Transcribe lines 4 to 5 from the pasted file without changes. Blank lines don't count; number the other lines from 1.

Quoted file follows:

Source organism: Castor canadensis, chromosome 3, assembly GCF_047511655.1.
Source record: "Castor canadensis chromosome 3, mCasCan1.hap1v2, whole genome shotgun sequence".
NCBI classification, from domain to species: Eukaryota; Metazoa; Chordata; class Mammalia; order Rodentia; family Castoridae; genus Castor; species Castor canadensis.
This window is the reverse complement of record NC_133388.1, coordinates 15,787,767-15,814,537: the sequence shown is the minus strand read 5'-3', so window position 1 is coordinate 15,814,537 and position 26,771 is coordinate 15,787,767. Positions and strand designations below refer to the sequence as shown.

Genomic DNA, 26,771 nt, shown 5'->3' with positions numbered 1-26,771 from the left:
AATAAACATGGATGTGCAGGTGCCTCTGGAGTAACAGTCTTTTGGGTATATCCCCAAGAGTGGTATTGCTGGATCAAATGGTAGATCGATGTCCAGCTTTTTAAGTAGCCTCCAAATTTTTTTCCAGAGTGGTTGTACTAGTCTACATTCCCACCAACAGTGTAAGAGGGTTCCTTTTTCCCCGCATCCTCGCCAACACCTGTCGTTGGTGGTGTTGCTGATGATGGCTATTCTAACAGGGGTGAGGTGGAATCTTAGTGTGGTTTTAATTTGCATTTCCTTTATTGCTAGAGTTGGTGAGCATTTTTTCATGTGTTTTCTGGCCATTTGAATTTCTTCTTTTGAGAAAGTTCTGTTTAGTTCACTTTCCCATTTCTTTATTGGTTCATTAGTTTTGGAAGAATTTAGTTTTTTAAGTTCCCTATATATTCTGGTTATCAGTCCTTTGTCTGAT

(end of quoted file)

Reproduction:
This window is the reverse complement of record NC_133388.1, coordinates 15,787,767-15,814,537: the sequence shown is the minus strand read 5'-3', so window position 1 is coordinate 15,814,537 and position 26,771 is coordinate 15,787,767. Positions and strand designations below refer to the sequence as shown.

Genomic DNA, 26,771 nt, shown 5'->3' with positions numbered 1-26,771 from the left: